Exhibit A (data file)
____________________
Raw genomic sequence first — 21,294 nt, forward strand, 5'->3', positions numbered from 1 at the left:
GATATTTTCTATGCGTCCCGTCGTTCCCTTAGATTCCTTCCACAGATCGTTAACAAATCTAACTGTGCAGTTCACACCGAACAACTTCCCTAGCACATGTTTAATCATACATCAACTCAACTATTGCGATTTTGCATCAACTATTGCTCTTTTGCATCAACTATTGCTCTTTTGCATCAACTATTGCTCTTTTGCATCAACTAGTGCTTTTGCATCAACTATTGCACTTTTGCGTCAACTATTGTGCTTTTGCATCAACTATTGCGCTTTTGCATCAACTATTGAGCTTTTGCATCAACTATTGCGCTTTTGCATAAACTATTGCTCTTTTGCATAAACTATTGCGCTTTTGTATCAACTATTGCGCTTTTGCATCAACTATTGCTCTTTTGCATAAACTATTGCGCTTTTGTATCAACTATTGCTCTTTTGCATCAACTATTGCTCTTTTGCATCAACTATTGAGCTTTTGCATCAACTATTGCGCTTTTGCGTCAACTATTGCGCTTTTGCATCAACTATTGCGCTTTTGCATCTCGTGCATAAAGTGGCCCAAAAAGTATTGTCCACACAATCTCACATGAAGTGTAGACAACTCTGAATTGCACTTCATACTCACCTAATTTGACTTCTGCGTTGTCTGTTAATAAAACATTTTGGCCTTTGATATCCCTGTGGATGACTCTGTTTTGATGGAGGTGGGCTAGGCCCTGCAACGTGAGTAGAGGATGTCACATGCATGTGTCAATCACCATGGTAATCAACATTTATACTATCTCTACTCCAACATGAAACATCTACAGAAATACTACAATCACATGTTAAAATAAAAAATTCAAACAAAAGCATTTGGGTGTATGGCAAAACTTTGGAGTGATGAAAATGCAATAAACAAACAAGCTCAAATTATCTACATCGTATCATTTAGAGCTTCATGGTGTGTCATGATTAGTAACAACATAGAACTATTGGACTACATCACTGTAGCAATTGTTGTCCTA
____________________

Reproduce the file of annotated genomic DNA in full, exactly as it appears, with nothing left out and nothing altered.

Raw genomic sequence first — 21,294 nt, forward strand, 5'->3', positions numbered from 1 at the left:
GATATTTTCTATGCGTCCCGTCGTTCCCTTAGATTCCTTCCACAGATCGTTAACAAATCTAACTGTGCAGTTCACACCGAACAACTTCCCTAGCACATGTTTAATCATACATCAACTCAACTATTGCGATTTTGCATCAACTATTGCTCTTTTGCATCAACTATTGCTCTTTTGCATCAACTATTGCTCTTTTGCATCAACTAGTGCTTTTGCATCAACTATTGCACTTTTGCGTCAACTATTGTGCTTTTGCATCAACTATTGCGCTTTTGCATCAACTATTGAGCTTTTGCATCAACTATTGCGCTTTTGCATAAACTATTGCTCTTTTGCATAAACTATTGCGCTTTTGTATCAACTATTGCGCTTTTGCATCAACTATTGCTCTTTTGCATAAACTATTGCGCTTTTGTATCAACTATTGCTCTTTTGCATCAACTATTGCTCTTTTGCATCAACTATTGAGCTTTTGCATCAACTATTGCGCTTTTGCGTCAACTATTGCGCTTTTGCATCAACTATTGCGCTTTTGCATCTCGTGCATAAAGTGGCCCAAAAAGTATTGTCCACACAATCTCACATGAAGTGTAGACAACTCTGAATTGCACTTCATACTCACCTAATTTGACTTCTGCGTTGTCTGTTAATAAAACATTTTGGCCTTTGATATCCCTGTGGATGACTCTGTTTTGATGGAGGTGGGCTAGGCCCTGCAACGTGAGTAGAGGATGTCACATGCATGTGTCAATCACCATGGTAATCAACATTTATACTATCTCTACTCCAACATGAAACATCTACAGAAATACTACAATCACATGTTAAAATAAAAAATTCAAACAAAAGCATTTGGGTGTATGGCAAAACTTTGGAGTGATGAAAATGCAATAAACAAACAAGCTCAAATTATCTACATCGTATCATTTAGAGCTTCATGGTGTGTCATGATTAGTAACAACATAGAACTATTGGACTACATCACTGTAGCAATTGTTGTCCTA